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This October, the EMV liability shift will virtually eliminate fraud by generating a one time code for transactions that take place with a chipped credit or debit card within a store. The code changes with each transaction, rather than the traditional magnetic striped cards with unchanging information, which makes it nearly impossible to steal information.

After October 1, 2015, the liability for card-present fraud will shift to whichever party is the least EMV-compliant in a fraudulent transaction. While the EMV liability shift date will bring peace of mind to consumers, financial institutions, and merchants, it will also come with some expense and adaptation to those updating their technology to make the switch.

EMV Liability Shift

For merchants and financial institutions, (many of which have already done so) the update to EMV means adding new in-store credit card chip technology and internal processing systems, and complying with new liability rules.

If you offer an in-store, card present transaction, you will need to make the following changes to be compliant with the EMV liability shift rules:

  • Purchase a new card reader. You’ll need an updated card reader to read consumers’ chipped cards. Rather than the traditional swiping method of a magnetic card, the new device will require customers to “dip” their card in order for the chip technology to be activated. A new card reader will cost your business a few hundred dollars, depending on which device you purchase.
  • Update your processing system. You may or may not need to update your POS system, depending on the card reader you purchase. Check with the company you purchase your card reader from to see if your processing system needs updated as well.
  • Train employees to use and troubleshoot the new technology. There are two transaction types employees need to know about with the EMV technology. The most common method will be with contact cards where the chipped card is inserted into the reader, and the consumer either enters a pin or provides their signature to authorize the transaction. There is also a “contactless” EMV, where consumers use their phone or mobile wallet to pay, such as ApplePay.
  • Familiarize yourself with the new liability rules. After October 1, 2015, if a customer uses their chipped card in your store and their information is stolen, your business will be liable. Click here for a detailed explanation of the new liability rules from the US Treasury.

If your business accepts card-not-present payments, such as payments made online or by phone, the credit card chip technology does nothing to heighten security in those instances. If you accept only online payments, you do not need to do anything to prepare for the upcoming EMV liability shift and it will not affect you at this time.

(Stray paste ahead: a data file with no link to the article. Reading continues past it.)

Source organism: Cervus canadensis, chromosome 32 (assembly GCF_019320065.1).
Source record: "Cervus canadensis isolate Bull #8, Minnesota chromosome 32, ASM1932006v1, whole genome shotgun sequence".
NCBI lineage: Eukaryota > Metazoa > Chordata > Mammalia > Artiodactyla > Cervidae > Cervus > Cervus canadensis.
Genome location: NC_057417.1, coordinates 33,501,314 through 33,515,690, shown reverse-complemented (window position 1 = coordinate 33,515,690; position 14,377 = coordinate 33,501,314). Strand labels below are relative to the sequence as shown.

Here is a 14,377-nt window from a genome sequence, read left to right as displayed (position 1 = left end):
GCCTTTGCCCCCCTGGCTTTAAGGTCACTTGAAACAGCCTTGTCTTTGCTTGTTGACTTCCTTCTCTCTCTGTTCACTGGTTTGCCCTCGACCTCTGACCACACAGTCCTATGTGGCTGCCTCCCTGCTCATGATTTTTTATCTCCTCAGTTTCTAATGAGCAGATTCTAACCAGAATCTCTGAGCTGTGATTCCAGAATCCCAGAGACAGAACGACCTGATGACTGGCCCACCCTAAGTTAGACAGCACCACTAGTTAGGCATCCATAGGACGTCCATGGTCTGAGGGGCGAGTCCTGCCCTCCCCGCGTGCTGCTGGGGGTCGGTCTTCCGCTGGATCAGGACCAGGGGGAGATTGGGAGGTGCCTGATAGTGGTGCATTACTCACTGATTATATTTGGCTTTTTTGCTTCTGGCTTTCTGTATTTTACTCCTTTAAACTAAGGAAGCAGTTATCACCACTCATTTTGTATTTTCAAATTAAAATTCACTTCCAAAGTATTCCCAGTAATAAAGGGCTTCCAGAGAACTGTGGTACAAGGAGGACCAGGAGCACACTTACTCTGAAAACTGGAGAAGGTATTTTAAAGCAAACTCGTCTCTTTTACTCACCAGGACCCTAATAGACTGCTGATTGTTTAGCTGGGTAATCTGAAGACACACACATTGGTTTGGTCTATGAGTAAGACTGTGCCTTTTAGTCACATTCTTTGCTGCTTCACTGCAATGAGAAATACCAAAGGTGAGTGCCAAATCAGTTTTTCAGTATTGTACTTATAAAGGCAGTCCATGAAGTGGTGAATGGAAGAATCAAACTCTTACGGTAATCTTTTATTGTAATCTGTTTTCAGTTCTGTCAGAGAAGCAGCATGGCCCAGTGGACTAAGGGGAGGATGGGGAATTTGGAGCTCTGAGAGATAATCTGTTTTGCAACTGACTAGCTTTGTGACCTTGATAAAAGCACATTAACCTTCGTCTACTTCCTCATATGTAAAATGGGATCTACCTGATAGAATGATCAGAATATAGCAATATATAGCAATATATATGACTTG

Keep in mind that with a significant reduction of in-store credit card fraud (France claims an 80% deduction), it is likely that fraudsters will get more creative. Online payment information may become more compromised as it will be easier to access than financial information on in-store purchases with the chip technology. Do all that you can now to protect customers’ payment information submitted to your business online.

Update your processing system

While the EMV liability shift date may bring a bit of stress and expense to your business now, it will protect your business and your small business bookkeeping in the long run. If you simply update your systems to be compliant with the new standards, you will not be liable for any fraud that may happen in your store.

Read more about the EMV liability shift:

What is Credit Card Chip Technology and the EMV Liability Shift?

What do I Need to do to Prepare my Business for the EMV Liability Shift Date?

Frequently Asked Questions

What is the EMV liability shift, and how does it impact businesses?
The EMV liability shift, effective from October 1, 2015, transfers liability for card-present fraud to the least EMV-compliant party in a fraudulent transaction.

What changes do I need to make to my business to comply with the EMV liability shift?
To comply, businesses must purchase new card readers, update processing systems if necessary, train employees on new technology, and understand the new liability rules.

What is the process for transitioning to EMV technology in-store?
Businesses need to acquire updated card readers, potentially update their POS systems, train employees on using the new technology, and understand the new liability rules.

How does the EMV liability shift affect businesses that accept card-not-present payments?
For businesses accepting card-not-present payments, such as online or phone transactions, the EMV liability shift does not directly impact security measures in those instances.

How can businesses protect themselves from potential fraud post-EMV liability shift?
Businesses should stay vigilant, update systems to comply with new standards, and focus on safeguarding online payment information to mitigate potential fraud risks.

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